Analysis and commentary on economic news, trends and issues, with an emphasis on Seattle and the Northwest.
October 23, 2013 at 10:34 AM
Getting the goods on Seattle trade
You might think that Seattle has one of the highest shares of international trade as part of its economy, but no.
According to new research from the Brookings Institution, the top metros are Silicon Valley (35.9 percent); San Francisco (26.7); Wichita, Kan. (!) (25.6); Jackson, Miss. (!!) (24 percent); Houston (23.9); Washington, D.C. (23.4); Poughkeepsie, N.Y. (22.4); Honolulu (22.3); Austin (22.3), and Bridgeport-Stamford-Norwalk, Conn. (22).
The analysis attempts a deep dive at all goods moving in and out of the 100 largest metros, both domestically and internationally. And, to be sure, some of the leaders above show some distortions.
For example, Wichita’s total goods trade is $56.3 billion, ranked 63rd out of 100. But a big boost from agriculture and energy vaults its share of international goods trade.
D.C. is powered by your tax dollars and the rent-seeking of highly subsidized contractors in everything from defense and Das Homeland Security to the private-sector outfits that blundered the HealthCare.gov website.
Seattle-Tacoma-Bellevue ranks 15th, with $185.3 billion. Advanced industrial products account for $107.5 billion, including transportation equipment (i.e. airplanes), advanced machinery, electronics and chemicals/plastics. Agriculture and energy products make up the biggest portions of the other goods.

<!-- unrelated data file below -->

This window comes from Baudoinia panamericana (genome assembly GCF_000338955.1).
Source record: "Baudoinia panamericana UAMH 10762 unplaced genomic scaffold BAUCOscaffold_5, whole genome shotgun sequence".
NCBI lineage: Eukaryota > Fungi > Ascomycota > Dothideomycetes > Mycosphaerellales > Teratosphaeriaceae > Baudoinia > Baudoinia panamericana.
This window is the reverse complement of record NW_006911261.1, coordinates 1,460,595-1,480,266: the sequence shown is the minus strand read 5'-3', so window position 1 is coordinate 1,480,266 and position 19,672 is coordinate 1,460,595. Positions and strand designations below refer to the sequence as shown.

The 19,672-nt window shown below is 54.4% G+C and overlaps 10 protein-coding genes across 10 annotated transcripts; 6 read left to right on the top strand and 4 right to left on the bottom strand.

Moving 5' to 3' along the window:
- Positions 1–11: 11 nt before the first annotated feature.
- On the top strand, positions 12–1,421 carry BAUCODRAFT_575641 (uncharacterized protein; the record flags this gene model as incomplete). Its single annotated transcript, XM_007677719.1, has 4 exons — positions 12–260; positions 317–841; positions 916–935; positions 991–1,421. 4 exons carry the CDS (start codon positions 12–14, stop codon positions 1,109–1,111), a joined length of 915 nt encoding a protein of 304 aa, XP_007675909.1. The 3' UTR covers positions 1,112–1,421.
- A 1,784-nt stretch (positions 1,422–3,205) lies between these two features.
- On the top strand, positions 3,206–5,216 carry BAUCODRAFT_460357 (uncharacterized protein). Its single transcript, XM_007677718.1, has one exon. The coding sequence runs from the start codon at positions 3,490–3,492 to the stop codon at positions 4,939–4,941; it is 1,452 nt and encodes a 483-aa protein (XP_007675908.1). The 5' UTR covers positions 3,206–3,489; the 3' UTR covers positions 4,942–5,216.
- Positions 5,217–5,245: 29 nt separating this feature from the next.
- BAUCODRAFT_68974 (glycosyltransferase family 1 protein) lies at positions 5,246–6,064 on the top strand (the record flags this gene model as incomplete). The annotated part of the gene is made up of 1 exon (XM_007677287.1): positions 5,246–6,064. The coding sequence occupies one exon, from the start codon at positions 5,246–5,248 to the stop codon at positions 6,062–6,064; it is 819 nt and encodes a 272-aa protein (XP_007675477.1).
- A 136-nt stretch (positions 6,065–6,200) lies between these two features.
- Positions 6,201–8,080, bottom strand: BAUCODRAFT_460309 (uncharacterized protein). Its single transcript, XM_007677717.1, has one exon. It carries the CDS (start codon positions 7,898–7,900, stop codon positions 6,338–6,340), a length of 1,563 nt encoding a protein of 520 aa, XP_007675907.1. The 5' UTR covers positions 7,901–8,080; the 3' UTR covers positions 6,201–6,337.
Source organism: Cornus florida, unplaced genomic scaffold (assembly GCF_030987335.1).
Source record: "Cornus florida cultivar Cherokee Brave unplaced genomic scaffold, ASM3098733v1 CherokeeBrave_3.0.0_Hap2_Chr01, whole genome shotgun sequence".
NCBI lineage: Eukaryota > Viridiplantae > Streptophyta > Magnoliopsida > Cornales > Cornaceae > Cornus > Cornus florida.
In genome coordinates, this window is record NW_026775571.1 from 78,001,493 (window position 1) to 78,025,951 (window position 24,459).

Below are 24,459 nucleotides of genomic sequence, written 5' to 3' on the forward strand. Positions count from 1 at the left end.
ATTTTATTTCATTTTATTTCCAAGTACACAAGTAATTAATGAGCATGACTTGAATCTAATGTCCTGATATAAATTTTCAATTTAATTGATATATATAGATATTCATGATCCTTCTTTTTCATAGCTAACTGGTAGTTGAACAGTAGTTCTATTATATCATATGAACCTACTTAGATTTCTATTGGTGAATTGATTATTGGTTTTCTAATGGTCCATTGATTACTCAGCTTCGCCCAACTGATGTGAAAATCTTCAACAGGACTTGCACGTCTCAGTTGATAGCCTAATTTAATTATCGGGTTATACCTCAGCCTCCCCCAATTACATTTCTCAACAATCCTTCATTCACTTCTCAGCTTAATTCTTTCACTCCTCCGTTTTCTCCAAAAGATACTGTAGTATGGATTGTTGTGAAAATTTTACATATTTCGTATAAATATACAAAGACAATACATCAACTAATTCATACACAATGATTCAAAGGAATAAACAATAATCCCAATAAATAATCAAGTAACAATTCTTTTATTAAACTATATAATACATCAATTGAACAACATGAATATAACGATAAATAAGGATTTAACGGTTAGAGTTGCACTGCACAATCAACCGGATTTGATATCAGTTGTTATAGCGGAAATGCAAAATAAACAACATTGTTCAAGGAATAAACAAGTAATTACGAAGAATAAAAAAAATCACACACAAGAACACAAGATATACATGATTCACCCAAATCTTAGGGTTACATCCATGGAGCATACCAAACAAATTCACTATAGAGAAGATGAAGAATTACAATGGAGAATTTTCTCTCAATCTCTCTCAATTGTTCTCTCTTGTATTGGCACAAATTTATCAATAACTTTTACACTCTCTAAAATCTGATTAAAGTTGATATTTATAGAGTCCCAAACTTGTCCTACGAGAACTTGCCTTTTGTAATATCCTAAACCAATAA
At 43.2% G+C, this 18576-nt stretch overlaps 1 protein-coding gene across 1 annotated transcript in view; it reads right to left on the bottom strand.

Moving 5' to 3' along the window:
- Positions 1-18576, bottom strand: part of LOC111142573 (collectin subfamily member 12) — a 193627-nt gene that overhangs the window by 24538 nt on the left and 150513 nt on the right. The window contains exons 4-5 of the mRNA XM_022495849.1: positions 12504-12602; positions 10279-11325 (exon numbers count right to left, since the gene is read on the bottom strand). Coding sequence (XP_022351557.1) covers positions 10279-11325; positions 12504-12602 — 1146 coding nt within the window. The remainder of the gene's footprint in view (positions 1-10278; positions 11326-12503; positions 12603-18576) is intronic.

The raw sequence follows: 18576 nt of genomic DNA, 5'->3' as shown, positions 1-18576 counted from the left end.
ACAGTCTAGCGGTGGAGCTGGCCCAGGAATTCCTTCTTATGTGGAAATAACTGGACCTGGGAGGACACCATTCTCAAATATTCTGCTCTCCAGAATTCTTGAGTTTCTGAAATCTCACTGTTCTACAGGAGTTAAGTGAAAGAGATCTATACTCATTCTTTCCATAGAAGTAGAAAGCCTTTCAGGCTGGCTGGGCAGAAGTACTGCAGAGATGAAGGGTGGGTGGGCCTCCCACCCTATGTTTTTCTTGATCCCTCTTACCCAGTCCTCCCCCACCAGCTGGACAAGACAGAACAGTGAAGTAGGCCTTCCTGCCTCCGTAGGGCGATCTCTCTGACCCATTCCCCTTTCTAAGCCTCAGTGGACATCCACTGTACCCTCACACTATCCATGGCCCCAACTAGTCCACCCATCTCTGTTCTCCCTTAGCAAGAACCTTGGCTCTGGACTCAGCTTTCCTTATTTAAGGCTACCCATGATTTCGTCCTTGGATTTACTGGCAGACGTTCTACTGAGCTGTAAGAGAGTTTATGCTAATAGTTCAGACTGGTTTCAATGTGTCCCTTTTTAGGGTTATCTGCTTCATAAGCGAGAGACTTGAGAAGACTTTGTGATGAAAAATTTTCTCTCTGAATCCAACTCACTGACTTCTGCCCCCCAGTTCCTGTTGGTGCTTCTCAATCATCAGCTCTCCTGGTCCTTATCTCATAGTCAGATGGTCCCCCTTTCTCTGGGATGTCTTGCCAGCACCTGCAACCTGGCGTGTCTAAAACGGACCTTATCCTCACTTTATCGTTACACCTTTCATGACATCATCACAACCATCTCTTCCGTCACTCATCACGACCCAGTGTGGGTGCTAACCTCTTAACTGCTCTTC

Seattle runs a trade surplus thanks to aerospace. Our international trade share is nearly 21 percent, ranking us No. 12 out of 100 metros.
That can seem very good compared with some peer metros. For example, Phoenix, about metro Seattle’s population, only ranks 51st in international trade share. In all goods, however, it is 13th, while Seattle is 15th. Most metros trade domestically.
Austin offers the more cautionary tale. It is the 36th most populous metro (Seattle is 15th) and ranks 42nd in total goods trade. Yet it has a strong international footprint, and nearly 76 percent of its goods is in advanced industrial products, especially electronics. Seattle’s comparable share is 58 percent.
And remember, Seattle is competing against Silicon Valley and San Francisco for talent, capital and the best entrepreneurial ideas.
The report states:
Overall, the analysis shows that the 100 largest American metropolitan areas trade the greatest volume of and the most valuable goods. Products leaving these places are worth more than the products entering them. In particular, metro areas that specialize in the most advanced industrial, such as electronics and precision instruments, tend to trade goods with an average volume significantly higher than other places. These places are also more globally oriented than the rest of the country.
Rounding out the Northwest: Boise ranks 96th with $28.3 billion in total goods trade. Agriculture helps it grab No. 29 in international share. It is the 83rd most populous metro.
Portland, No. 24 in population, ranks 28th in goods trade, $140 billion. Portland’s international share is 13.6 percent, ranking it 47 out of 100.
You can read the entire report here.
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Today’s Econ Haiku:
Spain’s recession ends
That’s the official verdict
More jobs? Mañana